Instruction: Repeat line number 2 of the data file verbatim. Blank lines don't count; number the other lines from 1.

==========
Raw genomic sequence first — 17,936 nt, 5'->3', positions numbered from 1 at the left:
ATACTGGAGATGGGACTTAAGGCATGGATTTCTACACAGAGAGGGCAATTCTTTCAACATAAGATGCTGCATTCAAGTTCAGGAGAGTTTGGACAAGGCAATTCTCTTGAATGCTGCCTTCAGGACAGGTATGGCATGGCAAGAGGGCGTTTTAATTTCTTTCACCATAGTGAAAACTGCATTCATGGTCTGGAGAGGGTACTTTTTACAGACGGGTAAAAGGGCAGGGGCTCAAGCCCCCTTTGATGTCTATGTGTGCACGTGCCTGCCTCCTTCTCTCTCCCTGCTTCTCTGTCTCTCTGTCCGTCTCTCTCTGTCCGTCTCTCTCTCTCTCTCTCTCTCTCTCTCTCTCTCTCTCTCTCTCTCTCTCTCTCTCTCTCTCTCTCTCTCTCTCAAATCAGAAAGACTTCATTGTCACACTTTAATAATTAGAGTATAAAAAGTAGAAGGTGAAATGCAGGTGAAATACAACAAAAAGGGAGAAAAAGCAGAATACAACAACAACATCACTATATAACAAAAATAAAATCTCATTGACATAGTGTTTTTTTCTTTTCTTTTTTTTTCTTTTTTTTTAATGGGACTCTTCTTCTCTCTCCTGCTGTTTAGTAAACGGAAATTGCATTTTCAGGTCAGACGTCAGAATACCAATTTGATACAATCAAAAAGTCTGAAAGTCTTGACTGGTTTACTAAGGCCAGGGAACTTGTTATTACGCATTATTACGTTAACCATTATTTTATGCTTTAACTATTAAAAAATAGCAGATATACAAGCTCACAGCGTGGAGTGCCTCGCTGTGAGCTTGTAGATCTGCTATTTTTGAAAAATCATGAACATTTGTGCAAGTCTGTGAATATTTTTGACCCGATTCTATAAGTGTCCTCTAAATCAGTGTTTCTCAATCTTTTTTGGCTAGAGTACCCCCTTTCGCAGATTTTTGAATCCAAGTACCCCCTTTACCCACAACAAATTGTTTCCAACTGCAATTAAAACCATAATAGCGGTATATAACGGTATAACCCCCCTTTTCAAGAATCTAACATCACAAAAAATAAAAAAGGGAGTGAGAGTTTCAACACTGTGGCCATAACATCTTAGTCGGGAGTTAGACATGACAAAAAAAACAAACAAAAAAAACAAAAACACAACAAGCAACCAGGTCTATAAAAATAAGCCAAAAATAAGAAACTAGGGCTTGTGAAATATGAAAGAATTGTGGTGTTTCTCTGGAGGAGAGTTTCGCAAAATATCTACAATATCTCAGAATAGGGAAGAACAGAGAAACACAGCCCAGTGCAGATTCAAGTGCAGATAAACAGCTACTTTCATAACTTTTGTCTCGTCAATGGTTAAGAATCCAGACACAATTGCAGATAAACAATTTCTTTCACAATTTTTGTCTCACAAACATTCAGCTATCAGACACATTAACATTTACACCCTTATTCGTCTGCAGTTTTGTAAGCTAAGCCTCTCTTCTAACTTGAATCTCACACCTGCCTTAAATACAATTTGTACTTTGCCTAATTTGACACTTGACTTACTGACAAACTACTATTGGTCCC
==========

ATACTGGAGATGGGACTTAAGGCATGGATTTCTACACAGAGAGGGCAATTCTTTCAACATAAGATGCTGCATTCAAGTTCAGGAGAGTTTGGACAAGGCAATTCTCTTGAATGCTGCCTTCAGGACAGGTATGGCATGGCAAGAGGGCGTTTTAATTTCTTTCACCATAGTGAAAACTGCATTCATGGTCTGGAGAGGGTACTTTTTACAGACGGGTAAAAGGGCAGGGGCTCAAGCCCCCTTTGATGTCTATGTGTGCACGTGCCTGCCTCCTTCTCTCTCCCTGCTTCTCTGTCTCTCTGTCCGTCTCTCTCTGTCCGTCTCTCTCTCTCTCTCTCTCTCTCTCTCTCTCTCTCTCTCTCTCTCTCTCTCTCTCTCTCTCTCTCTCTCTCTCAAATCAGAAAGACTTCATTGTCACACTTTAATAATTAGAGTATAAAAAGTAGAAGGTGAAATGCAGGTGAAATACAACAAAAAGGGAGAAAAAGCAGAATACAACAACAACATCACTATATAACAAAAATAAAATCTCATTGACATAGTGTTTTTTTCTTTTCTTTTTTTTTCTTTTTTTTTAATGGGACTCTTCTTCTCTCTCCTGCTGTTTAGTAAACGGAAATTGCATTTTCAGGTCAGACGTCAGAATACCAATTTGATACAATCAAAAAGTCTGAAAGTCTTGACTGGTTTACTAAGGCCAGGGAACTTGTTATTACGCATTATTACGTTAACCATTATTTTATGCTTTAACTATTAAAAAATAGCAGATATACAAGCTCACAGCGTGGAGTGCCTCGCTGTGAGCTTGTAGATCTGCTATTTTTGAAAAATCATGAACATTTGTGCAAGTCTGTGAATATTTTTGACCCGATTCTATAAGTGTCCTCTAAATCAGTGTTTCTCAATCTTTTTTGGCTAGAGTACCCCCTTTCGCAGATTTTTGAATCCAAGTACCCCCTTTACCCACAACAAATTGTTTCCAACTGCAATTAAAACCATAATAGCGGTATATAACGGTATAACCCCCCTTTTCAAGAATCTAACATCACAAAAAATAAAAAAGGGAGTGAGAGTTTCAACACTGTGGCCATAACATCTTAGTCGGGAGTTAGACATGACAAAAAAAACAAACAAAAAAAACAAAAACACAACAAGCAACCAGGTCTATAAAAATAAGCCAAAAATAAGAAACTAGGGCTTGTGAAATATGAAAGAATTGTGGTGTTTCTCTGGAGGAGAGTTTCGCAAAATATCTACAATATCTCAGAATAGGGAAGAACAGAGAAACACAGCCCAGTGCAGATTCAAGTGCAGATAAACAGCTACTTTCATAACTTTTGTCTCGTCAATGGTTAAGAATCCAGACACAATTGCAGATAAACAATTTCTTTCACAATTTTTGTCTCACAAACATTCAGCTATCAGACACATTAACATTTACACCCTTATTCGTCTGCAGTTTTGTAAGCTAAGCCTCTCTTCTAACTTGAATCTCACACCTGCCTTAAATACAATTTGTACTTTGCCTAATTTGACACTTGACTTACTGACAAACTACTATTGGTCCC